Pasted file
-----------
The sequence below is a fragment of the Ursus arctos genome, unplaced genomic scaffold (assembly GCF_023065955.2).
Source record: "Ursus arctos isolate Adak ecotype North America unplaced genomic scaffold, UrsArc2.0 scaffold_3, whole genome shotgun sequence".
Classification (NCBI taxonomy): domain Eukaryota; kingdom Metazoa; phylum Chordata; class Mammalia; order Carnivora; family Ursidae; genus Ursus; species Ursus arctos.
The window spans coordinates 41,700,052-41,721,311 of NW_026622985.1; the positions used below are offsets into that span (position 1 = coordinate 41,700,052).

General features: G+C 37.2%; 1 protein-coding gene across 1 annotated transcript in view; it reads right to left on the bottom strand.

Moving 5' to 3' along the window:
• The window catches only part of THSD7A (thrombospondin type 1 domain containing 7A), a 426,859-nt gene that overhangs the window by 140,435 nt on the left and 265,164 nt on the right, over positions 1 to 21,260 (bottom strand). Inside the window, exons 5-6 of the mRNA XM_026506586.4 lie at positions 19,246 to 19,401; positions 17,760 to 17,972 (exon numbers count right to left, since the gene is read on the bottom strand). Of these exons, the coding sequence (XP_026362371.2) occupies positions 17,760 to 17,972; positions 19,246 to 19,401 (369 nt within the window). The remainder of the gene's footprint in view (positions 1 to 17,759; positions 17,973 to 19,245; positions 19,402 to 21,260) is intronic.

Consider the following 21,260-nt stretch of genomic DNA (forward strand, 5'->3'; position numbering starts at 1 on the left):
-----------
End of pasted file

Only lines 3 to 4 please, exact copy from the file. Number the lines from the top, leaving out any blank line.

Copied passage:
Classification (NCBI taxonomy): domain Eukaryota; kingdom Metazoa; phylum Chordata; class Mammalia; order Carnivora; family Ursidae; genus Ursus; species Ursus arctos.
The window spans coordinates 41,700,052-41,721,311 of NW_026622985.1; the positions used below are offsets into that span (position 1 = coordinate 41,700,052).